Taiwan’s Top 10 Imports

Cingjing, Taiwan

Cingjing, Taiwan

An East Asian island surrounded by the People’s Republic of China, Japan and the Philippines, Taiwan imported US$259.6 billion worth of goods from supplier located around the globe in 2017. That dollar amount reflects a -3.9% decrease since 2013 but a 12.4% uptick from 2016 to 2017.

From a continental perspective, almost three-quarters (64.7%) of Taiwan’s total imports by value in 2017 were purchased from fellow Asian countries. North American trade partners supplied 12.6% of import sales to Taiwan while 12.1% worth of products originated from Europe. At 3.9%, Oceanian exporters led by Australia accounted for a smaller percentage of Taiwan’s overall import purchases.

Given Taiwan’s population of 23.5 million people, its total $259.6 billion in 2017 imports translates to roughly $11,000 in yearly product demand from every person in the country.

Taiwan’s Top 10 Imports

Top 10

The following product groups represent the highest dollar value in Taiwan’s import purchases during 2017. Also shown is the percentage share each product category represents in terms of overall imports into Taiwan.

  1. Electrical machinery, equipment: US$67.4 billion (26% of total imports)
  2. Mineral fuels including oil: $40.5 billion (15.6%)
  3. Machinery including computers: $34.7 billion (13.4%)
  4. Optical, technical, medical apparatus: $10.6 billion (4.1%)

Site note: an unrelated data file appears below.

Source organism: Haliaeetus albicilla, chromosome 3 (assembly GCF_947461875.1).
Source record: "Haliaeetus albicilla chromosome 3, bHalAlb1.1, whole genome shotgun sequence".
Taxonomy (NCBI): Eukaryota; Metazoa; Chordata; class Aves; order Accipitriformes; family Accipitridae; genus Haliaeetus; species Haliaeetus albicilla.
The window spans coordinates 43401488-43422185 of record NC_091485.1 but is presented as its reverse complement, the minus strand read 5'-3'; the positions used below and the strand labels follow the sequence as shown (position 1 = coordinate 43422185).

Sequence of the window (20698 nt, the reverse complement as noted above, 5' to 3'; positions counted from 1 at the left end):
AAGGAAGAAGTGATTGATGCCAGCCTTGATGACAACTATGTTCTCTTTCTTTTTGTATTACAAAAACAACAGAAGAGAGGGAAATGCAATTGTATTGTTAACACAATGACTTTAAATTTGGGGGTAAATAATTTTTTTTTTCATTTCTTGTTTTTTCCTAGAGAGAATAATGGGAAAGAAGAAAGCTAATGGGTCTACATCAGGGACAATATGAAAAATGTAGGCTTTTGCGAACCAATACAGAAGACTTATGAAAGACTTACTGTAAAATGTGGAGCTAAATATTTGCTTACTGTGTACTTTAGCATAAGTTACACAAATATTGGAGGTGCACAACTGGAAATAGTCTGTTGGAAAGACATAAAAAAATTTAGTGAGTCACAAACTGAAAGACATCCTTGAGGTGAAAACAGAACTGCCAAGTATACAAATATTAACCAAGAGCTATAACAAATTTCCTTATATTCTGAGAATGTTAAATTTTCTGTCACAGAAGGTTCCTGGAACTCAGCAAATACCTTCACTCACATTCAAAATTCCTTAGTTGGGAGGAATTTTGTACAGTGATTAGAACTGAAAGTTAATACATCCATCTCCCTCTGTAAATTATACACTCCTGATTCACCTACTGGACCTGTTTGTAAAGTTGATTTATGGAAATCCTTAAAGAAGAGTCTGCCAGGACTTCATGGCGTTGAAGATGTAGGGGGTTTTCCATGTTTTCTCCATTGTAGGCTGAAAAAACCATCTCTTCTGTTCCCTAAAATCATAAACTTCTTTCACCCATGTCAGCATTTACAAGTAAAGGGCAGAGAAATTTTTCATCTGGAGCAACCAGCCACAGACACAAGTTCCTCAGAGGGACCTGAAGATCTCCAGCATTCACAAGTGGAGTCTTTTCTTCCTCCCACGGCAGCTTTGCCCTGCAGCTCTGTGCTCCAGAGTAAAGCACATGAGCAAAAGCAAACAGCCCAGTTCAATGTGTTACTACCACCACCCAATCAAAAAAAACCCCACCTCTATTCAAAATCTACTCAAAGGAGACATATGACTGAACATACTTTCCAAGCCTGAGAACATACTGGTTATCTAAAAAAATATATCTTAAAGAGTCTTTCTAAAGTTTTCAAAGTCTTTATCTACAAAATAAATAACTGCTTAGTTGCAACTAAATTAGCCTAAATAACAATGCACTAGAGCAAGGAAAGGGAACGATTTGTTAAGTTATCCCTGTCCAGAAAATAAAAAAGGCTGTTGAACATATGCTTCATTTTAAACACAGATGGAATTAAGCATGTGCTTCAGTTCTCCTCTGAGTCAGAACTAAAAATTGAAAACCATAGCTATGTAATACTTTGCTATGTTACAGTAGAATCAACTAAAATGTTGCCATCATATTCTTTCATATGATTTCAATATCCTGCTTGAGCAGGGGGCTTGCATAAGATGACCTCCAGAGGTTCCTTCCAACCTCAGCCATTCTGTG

5. Organic chemicals: $9.3 billion (3.6%)
  6. Iron, steel: $8 billion (3.1%)
  7. Vehicles: $8 billion (3.1%)
  8. Plastics, plastic articles: $7 billion (2.7%)
  9. Other chemical goods: $6.2 billion (2.4%)
  10. Copper: $5.7 billion (2.2%)

Taiwan’s top 10 imports accounted for over three-quarters (76%) of the overall value of its product purchases from other countries.

Fastest-growing among these top import categories from 2016 to 2017 are copper (up 30.8%), mineral fuels including oil (up 27%), organic chemicals (up 26.4%) and iron or steel products (up 23.8%).

Please note that the results listed above are at the 2-digit Harmonized Tariff System code level. Information presented under other virtual folder tabs is at the more granular 4-digit level.

Electronics

In 2017, Taiwanese importers spent the most on the following 10 subcategories of electronic equipment including consumer electronics:

  1. Integrated circuits/microassemblies: US$43.6 billion (up 20% from 2016)
  2. Phone system devices including smartphones: $5.5 billion (up 11.2%)
  3. Solar power diodes/semi-conductors: $2.9 billion (down -0.7%)
  4. Printed circuits: $1.6 billion (up 7.8%)
  5. Unrecorded sound media: $1.5 billion (up 16.6%)
  6. Electrical converters/power units: $1.5 billion (up 10%)
  7. Lower-voltage switches, fuses: $1.4 billion (up 11.1%)
  8. Electrical capacitators: $1.2 billion (up 10.3%)
  9. TV/radio/radar device parts: $937.9 million (up 9.7%)
  10. Electrical/optical circuit boards, panels: $831.9 million (up 12.4%)

Among these import subcategories, Taiwan’s purchases of integrated circuits or microassemblies (up 20%), unrecorded sound media (up 16.6%) and electrical or optical circuit boards and panels (up 12.4%) grew at the fastest pace from 2016 to 2017.

These amounts and the percentage gains within parenthesis clearly show where the strongest demand lies for different types of imported electronics among Taiwanese businesses and consumers.

Fuel

In 2017, Taiwanese importers spent the most on the following 10 subcategories of mineral fuels-related products:

  1. Crude oil: US$16.9 billion (up 31% from 2016)
  2. Processed petroleum oils: $9 billion (up 12.1%)